Try to watch your domestic US Open coverage while out of the country however, and you'll soon be faced with a block. That's because broadcasters implement a geo-restriction to stop non-nationals from watching their coverage. Fair enough, but annoying if you've paid for a pricey subscription and still want to watch.

How to watch the US Open golf in the US

  • Hulu with Live TV $40 per month - Hulu with Live TV includes CBS, Fox, NBC and ESPN.
  • FuboTV $35 for the first month - FuboTV gives you the first month at a discounted rate but after that the price increases to $45 a month. The service includes CBS, Fox, NBC and the NFL Network but does not come with ESPN.
  • PlayStation Vue From $45 per month and the ideal choice for PS4 owners thanks to its access to the likes of ESPN, NBC, Fox, Disney and other essential networks. Crank up the price and you can add the likes of Showtime and HBO, too.
  • DirecTV Now $50 per month - DirecTV Now includes CBS, Fox, NBC, ESPN and for $5 extra you can add the NFL Network.
  • YouTubeTV $40 per month - YouTubeTV gives you access to CBS, Fox, NBC and ESPN.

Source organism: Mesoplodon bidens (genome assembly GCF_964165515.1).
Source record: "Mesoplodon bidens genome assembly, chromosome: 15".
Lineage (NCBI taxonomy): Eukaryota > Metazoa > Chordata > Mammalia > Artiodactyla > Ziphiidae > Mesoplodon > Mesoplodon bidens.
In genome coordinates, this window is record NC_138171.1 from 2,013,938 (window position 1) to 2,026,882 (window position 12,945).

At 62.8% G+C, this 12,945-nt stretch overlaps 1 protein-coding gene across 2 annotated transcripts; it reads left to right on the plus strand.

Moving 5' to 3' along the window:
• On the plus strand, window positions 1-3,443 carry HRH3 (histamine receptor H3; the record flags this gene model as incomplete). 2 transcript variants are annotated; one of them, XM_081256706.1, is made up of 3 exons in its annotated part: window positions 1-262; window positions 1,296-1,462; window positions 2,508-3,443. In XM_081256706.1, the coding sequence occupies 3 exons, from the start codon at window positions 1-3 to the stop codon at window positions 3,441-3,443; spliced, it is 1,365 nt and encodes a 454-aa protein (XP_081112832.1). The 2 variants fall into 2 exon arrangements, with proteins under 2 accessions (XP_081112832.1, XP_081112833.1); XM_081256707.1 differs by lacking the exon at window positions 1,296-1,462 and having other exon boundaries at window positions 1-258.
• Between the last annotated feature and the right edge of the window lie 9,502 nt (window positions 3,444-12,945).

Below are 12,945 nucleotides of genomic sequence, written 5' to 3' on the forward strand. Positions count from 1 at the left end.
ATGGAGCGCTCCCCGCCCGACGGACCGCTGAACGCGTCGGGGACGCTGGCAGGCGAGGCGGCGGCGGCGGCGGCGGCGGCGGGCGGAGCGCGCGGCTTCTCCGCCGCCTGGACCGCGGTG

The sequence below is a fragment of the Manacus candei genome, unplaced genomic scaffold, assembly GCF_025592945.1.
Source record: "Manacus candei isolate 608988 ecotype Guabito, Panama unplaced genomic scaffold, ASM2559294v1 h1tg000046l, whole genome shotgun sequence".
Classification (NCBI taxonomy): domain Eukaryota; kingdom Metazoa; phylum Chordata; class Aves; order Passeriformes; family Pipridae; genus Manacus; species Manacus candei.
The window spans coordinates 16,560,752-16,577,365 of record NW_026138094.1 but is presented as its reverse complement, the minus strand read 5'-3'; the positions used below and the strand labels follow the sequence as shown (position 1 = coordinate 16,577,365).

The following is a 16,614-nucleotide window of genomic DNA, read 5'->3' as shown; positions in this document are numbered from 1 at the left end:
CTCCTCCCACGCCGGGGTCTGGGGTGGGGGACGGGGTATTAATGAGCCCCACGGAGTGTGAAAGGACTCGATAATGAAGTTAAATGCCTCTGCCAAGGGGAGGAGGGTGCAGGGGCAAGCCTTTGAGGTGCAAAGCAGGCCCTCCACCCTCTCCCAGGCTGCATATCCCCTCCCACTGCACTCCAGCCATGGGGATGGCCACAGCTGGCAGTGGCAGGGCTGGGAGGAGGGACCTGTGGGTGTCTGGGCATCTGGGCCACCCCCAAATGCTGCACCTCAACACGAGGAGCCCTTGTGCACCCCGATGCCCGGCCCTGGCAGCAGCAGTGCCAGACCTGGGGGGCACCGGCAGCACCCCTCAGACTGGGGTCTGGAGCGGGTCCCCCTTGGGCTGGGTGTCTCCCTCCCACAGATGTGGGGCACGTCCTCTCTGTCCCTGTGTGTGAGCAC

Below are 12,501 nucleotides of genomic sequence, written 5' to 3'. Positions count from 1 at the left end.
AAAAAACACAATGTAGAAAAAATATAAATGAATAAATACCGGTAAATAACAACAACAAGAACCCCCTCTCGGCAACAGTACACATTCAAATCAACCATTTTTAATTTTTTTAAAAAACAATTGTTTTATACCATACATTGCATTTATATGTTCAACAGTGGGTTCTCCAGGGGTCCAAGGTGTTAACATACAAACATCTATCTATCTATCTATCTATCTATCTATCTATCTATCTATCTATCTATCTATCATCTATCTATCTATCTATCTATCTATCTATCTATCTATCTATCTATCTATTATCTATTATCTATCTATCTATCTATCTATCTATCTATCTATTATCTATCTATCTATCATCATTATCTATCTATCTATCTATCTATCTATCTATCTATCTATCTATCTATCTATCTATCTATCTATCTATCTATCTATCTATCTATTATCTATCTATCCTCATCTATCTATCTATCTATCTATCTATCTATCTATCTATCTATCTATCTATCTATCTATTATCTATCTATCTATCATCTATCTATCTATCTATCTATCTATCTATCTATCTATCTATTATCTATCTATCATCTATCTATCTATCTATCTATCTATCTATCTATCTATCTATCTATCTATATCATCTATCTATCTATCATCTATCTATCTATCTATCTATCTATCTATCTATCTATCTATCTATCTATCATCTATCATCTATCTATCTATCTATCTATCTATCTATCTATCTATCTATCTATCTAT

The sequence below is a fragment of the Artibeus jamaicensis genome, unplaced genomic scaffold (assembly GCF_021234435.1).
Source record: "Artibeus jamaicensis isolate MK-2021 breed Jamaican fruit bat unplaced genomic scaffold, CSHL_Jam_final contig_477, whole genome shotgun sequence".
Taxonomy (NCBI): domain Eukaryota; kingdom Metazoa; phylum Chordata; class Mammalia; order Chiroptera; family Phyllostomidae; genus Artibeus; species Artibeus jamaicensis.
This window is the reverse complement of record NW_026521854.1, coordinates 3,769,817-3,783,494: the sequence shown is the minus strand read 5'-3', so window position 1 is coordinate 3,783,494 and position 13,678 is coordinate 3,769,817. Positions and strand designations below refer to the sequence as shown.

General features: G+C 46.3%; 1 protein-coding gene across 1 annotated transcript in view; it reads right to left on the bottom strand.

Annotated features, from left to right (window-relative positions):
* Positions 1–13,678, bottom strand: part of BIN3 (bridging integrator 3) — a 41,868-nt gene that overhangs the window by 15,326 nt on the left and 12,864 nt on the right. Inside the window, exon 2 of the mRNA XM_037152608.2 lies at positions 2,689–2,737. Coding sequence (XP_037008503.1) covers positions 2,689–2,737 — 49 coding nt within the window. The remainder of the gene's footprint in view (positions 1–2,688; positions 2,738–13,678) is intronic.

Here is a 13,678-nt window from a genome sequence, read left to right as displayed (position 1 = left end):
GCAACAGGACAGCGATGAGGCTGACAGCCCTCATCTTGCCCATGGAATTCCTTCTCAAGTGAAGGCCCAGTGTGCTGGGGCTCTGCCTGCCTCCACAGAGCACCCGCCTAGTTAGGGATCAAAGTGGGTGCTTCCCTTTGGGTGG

If you're outside the US this week but want to access one of the above options, then you can use a US VPN to effectively transport your computer, phone or tablet's IP back to a stateside location. 

How to watch the US Open live: UK stream

Live stream the 2019 US Open golf action in Canada

How to get a US Open live stream in Australia

from TechRadar: Photography & video capture news

Samsung Galaxy S10 vs Sony Xperia 1: what’s the difference between the premium smartphones?


Sony’s newest premium handset, the Sony Xperia 1, launched at a whopping $949 / £849 price tag – that’s one of the highest prices of any Sony phone, and it puts it in league with the Samsung Galaxy S10, Samsung’s most recent flagship handset.

Both devices have high-end features like triple-lens rear cameras, novel screen tech, and the newest processors available, but they’re also different in a few ways – you can tell as much from the pictures.

We’ve compared the two premium handsets so you can see what the difference between them is, and work out if one of the devices is the next phone for you.

Samsung Galaxy S10 vs Sony Xperia 1: price and availability 

Both phones are available in most areas, but there are a few exceptions – the Sony Xperia 1 isn’t available in Australia, for example.

If you want your high-end smartphone as cheap as possible, you’re looking at the Samsung Galaxy S10, which costs $899 / £799 / AU$1,349 for its 128GB version – that’s a little more affordable than the Sony Xperia 1, which costs $949 / £849 for the same amount of storage space.